With December fast approaching and the end of another school year almost here, its only a matter of time before Christmas cards start to come home. And more often than not along with these cards comes a candy cane... or something similar.
WHY? WHY OH WHY, must people insist on jamming this crap into an envelope!
I don't mean to be the Christmas Grinch, but by the end of the silly season, a lot of candy has been dished out (and we have only just survived Halloween, which has quietly crept into Australia over the last few years, as though it was a tradition we've always had - but that's another rant).
Do we really need to add candy canes to Christmas card? Isn't the card enough? - a simple gesture of good will and kindness.
With more than 2/3 of adults putting on more than half a kilo over the 6 week Christmas period, accounting for 51% of our annual weight gain, do we really need to be encouraging our children to gorge too? (1, 2) (half a kilo may not seem like a lot of weight, but gaining only 1kg per year over 10 years makes a 10kg weight gain - that's a problem)
Last Christmas I brought this issue to the attention of my daughters school and called for a ban on candy canes, but unfortunately it fell on deaf ears. Here is what my daughter's principal had to say:
"We also get frustrated with candy canes and other treats that seem to spill into school as we head into Christmas. We do ask students (often) not to bring candy canes etc to school. We have often discussed this and feel we don’t want to “ban” them as such because we don’t want to “kill” the spirit of Christmas giving and sharing. We also think that it is very difficult to “police”."
I do feel this is a reasonable response, however I also feel their is a very strong opposing argument. So here it is:
Firstly, this school does generally promote healthy eating behaviours, including a morning fruit and water break, a 'traffic light' system in the canteen with a reasonable variety of 'healthy' options, nutrition embedded within the curriculum, and a very strict nut and 'no sharing food' policy. Allowing candy canes to be shared seems to be specifically contradictory to the 'sharing' policy, whilst also undermining the other healthy behaviours they have been working to instil.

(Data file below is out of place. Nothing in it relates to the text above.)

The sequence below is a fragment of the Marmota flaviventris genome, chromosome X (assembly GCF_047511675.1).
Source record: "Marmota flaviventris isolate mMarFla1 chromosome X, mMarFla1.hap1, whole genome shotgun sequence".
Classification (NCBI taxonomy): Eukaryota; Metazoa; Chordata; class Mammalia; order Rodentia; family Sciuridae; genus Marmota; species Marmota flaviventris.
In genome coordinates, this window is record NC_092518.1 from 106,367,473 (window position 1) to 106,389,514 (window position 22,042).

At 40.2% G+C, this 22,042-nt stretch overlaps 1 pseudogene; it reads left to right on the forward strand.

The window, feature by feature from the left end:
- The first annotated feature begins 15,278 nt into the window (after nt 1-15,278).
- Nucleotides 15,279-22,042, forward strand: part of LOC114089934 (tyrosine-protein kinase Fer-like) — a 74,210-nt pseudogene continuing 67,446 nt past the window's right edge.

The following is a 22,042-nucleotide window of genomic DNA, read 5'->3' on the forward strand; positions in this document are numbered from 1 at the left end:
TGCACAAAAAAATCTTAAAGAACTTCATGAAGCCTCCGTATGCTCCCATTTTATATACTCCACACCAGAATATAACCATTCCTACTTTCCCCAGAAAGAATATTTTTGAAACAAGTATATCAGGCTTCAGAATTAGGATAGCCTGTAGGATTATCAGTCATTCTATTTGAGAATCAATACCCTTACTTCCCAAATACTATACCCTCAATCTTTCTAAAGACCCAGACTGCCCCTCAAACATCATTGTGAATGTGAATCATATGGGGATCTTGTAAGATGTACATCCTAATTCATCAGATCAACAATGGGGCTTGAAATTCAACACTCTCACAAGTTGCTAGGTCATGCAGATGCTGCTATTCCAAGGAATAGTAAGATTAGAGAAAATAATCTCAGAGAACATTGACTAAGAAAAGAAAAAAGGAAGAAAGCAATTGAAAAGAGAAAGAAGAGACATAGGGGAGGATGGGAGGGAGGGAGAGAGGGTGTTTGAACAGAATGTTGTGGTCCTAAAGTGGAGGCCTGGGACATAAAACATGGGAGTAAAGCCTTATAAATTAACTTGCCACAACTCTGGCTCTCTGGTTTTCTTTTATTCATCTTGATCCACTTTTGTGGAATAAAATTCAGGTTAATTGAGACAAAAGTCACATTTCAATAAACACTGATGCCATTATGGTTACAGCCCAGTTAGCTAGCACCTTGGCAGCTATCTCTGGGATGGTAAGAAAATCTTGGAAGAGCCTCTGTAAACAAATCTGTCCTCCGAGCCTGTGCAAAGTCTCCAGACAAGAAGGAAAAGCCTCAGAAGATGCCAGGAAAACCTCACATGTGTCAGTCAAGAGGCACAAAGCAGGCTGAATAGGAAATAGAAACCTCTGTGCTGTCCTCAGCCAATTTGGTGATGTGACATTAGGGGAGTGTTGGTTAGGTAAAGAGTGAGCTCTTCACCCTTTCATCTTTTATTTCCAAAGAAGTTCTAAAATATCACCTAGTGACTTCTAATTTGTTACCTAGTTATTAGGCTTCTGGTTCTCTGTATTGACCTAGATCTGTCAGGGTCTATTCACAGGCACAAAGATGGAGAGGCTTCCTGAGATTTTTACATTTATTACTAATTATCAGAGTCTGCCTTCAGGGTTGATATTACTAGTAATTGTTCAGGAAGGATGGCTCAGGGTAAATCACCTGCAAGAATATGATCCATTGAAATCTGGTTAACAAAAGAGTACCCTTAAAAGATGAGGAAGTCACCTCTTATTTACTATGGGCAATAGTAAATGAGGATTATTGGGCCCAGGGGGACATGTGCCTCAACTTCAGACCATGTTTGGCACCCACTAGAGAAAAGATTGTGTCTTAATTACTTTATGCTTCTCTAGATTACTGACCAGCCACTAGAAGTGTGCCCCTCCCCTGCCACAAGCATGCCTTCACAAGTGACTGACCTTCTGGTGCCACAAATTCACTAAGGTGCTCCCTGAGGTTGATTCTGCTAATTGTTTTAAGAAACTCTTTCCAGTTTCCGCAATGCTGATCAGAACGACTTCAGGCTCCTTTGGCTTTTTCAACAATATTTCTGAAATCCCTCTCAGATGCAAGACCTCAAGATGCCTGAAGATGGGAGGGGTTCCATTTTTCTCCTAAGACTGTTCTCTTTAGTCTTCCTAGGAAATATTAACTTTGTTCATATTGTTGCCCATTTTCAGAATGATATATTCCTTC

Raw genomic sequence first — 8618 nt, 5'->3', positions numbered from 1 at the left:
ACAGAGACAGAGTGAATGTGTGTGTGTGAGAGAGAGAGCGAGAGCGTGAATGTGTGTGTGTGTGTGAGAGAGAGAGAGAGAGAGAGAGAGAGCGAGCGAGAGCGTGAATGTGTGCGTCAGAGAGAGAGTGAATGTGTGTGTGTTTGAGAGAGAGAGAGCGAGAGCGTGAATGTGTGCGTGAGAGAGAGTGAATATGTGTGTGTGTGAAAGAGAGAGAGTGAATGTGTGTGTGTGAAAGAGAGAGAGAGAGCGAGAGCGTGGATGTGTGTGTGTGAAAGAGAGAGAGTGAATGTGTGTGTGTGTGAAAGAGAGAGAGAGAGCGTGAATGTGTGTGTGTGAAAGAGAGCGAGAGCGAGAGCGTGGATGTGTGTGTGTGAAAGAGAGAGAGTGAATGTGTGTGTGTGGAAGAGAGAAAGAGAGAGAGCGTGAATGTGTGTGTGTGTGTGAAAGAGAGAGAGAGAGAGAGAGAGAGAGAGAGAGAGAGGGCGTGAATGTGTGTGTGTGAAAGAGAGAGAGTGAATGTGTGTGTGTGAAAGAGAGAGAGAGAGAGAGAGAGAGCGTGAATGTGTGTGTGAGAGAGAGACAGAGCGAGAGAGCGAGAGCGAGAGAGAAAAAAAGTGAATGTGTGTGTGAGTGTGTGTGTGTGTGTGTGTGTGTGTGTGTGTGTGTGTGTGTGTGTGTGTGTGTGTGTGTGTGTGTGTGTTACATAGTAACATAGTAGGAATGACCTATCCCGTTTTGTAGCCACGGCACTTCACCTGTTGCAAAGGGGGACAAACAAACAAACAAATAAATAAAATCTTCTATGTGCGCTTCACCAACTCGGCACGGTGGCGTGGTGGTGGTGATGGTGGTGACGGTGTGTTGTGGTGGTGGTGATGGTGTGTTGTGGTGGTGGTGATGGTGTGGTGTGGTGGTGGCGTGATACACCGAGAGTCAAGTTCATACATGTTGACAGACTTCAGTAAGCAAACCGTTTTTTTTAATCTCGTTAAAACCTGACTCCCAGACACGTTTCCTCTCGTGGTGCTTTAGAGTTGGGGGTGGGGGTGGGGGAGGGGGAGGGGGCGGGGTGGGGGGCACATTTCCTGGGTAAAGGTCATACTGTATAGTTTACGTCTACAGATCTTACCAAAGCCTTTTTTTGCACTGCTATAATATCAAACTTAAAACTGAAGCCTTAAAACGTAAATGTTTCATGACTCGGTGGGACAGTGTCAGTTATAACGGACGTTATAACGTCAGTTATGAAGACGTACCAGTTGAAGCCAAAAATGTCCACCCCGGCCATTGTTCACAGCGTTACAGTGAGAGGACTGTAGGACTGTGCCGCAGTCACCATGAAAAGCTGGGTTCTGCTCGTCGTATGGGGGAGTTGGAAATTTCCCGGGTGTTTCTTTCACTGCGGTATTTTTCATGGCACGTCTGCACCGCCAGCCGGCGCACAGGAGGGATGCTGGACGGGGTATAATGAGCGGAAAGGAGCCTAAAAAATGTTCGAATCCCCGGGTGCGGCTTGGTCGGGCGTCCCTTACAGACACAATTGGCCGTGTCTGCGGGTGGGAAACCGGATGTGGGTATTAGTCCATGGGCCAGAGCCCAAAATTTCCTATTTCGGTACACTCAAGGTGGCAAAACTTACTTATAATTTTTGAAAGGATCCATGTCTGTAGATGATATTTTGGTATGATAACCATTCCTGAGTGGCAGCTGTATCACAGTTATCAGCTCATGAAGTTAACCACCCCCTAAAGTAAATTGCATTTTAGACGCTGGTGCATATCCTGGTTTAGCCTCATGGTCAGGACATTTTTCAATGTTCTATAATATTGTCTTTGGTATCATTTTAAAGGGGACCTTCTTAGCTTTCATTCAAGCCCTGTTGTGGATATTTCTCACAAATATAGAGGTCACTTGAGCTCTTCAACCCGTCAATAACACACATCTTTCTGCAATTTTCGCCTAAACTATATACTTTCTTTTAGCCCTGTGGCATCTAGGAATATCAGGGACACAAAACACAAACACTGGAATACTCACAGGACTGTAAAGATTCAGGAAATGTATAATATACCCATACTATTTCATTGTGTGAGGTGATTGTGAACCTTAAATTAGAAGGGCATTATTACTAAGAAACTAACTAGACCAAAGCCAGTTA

There is a nutrition school of thought that a parent is responsible for what and when a child eats, while the child is responsible for how much. Allowing candy canes to be given out disables the parents responsibility to decide what their child is eating (I am pretty tired of people giving my kids crap!)
As I previously highlighted, the Christmas period is known to be problematic for weight gain. (1, 2) It is also known that the weight gained during the holidays tends to remain after the Christmas period. (1, 2) We are in the midst of an obesity epidemic, with 61% of Australian adults and 25% of Australian children (5 -17 years), already overweight or obese. (3, 4) The rate among children has increased by 3% since 1995, with causes recognised to include poor food behaviours, overweight or obese parents, as well as a lack of physical activity and excessive sedentary (screen) time. (3, 5)
Do we really need to encourage the consumption of more empty calories? - The majority of lunchboxes are already full of them.
Or further immerse our children in an obesogenic environment - society has this covered pretty well, do we really need our schools to be joining in too?
Further to this, 48.7% of children aged 5-6 years have a history of dental decay in baby teeth and nearly 45.1% of children aged 12 years have a history of decay in permanent teeth, which can partially be attributes to sugary snacks and drinks.(6, 7) Foods which stick to the teeth, like candy canes, further increase the risk of decay as the tooth remains exposed to the decay causing acids for prolonged periods. (7) (Dentists are darn expensive too - I'd prefer to avoid them if possible)
So I ask again, do we really need to add candy canes to Christmas cards? Surely a card is still a gesture of goodwill, sharing and giving?
Of course there are always alternative little gifts that can be added to Christmas cards that aren't to contribute to dental decay or the consumption of empty calories, like stickers, bubbles, glow sticks, erasers, pencils, homemade Christmas decorations or any one of the thousands of different Christmas totes that have been filling the supermarket shelves since October.
But this is where it is up to you!
If we can't depend on schools to ban candy canes and other Christmas junk, I am turning to you as parents to join with me and boycott candy canes this Christmas - make this pledge, sign your name and don't send candy canes to school, do it for your children, their health and their teeth.
Nikki is a PhD qualified Nutritionist and an expert in children's eating.